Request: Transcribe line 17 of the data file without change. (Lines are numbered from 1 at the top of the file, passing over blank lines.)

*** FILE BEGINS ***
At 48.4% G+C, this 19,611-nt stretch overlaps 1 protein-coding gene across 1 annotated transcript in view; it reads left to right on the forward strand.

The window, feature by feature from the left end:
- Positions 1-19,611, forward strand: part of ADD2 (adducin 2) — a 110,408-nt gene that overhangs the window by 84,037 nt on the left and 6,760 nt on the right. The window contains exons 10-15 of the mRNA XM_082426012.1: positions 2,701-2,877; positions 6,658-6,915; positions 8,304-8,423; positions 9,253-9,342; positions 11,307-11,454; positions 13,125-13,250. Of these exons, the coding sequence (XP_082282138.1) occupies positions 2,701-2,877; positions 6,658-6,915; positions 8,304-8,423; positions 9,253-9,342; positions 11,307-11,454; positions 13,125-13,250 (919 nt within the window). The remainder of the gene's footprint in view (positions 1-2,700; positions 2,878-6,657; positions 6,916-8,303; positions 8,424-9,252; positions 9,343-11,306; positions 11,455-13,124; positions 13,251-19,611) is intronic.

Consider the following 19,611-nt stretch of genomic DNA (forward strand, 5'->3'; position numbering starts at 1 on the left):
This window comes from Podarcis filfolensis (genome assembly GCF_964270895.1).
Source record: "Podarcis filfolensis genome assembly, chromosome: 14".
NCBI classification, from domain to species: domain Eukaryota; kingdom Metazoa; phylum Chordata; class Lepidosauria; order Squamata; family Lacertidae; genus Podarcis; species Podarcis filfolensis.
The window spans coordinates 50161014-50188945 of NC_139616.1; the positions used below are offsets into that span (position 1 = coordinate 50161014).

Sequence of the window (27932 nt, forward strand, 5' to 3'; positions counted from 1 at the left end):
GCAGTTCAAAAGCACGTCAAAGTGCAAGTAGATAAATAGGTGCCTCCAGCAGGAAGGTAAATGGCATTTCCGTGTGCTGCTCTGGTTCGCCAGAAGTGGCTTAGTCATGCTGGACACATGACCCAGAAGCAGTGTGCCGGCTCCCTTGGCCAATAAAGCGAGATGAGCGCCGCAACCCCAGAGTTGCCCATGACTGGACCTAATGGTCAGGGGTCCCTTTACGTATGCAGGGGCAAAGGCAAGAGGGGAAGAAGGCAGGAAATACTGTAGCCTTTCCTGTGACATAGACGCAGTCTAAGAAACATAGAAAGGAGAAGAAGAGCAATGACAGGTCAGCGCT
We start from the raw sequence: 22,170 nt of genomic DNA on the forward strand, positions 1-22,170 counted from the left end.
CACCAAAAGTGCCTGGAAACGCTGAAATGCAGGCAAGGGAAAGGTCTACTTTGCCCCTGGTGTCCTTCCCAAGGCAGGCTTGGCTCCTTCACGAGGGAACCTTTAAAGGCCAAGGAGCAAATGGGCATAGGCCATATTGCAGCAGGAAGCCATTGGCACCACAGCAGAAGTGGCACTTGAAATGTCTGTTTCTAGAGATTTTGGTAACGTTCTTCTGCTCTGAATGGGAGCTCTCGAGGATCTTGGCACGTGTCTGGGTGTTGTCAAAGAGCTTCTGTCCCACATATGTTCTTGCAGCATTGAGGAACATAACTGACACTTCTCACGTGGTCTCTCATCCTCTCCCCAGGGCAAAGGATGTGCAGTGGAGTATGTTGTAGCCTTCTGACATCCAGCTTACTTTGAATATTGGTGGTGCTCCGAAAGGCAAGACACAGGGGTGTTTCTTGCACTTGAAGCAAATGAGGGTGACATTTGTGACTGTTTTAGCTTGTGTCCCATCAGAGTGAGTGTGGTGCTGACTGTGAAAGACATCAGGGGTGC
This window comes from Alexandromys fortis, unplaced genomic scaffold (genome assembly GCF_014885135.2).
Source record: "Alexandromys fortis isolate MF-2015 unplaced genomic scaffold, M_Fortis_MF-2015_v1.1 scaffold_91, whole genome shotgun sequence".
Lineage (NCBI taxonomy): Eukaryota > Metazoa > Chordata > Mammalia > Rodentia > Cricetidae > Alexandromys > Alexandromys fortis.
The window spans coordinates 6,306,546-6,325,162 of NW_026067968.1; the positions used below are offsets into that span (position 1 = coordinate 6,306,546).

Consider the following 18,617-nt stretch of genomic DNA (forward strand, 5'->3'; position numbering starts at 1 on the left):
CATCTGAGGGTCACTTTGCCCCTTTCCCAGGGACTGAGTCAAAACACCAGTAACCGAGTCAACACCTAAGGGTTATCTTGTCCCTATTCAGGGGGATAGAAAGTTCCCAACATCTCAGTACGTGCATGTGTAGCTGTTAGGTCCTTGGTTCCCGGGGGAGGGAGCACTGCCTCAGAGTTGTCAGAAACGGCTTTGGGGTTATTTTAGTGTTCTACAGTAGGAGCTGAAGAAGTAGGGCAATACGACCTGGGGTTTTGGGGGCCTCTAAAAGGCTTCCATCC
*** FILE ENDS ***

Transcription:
Consider the following 18,617-nt stretch of genomic DNA (forward strand, 5'->3'; position numbering starts at 1 on the left):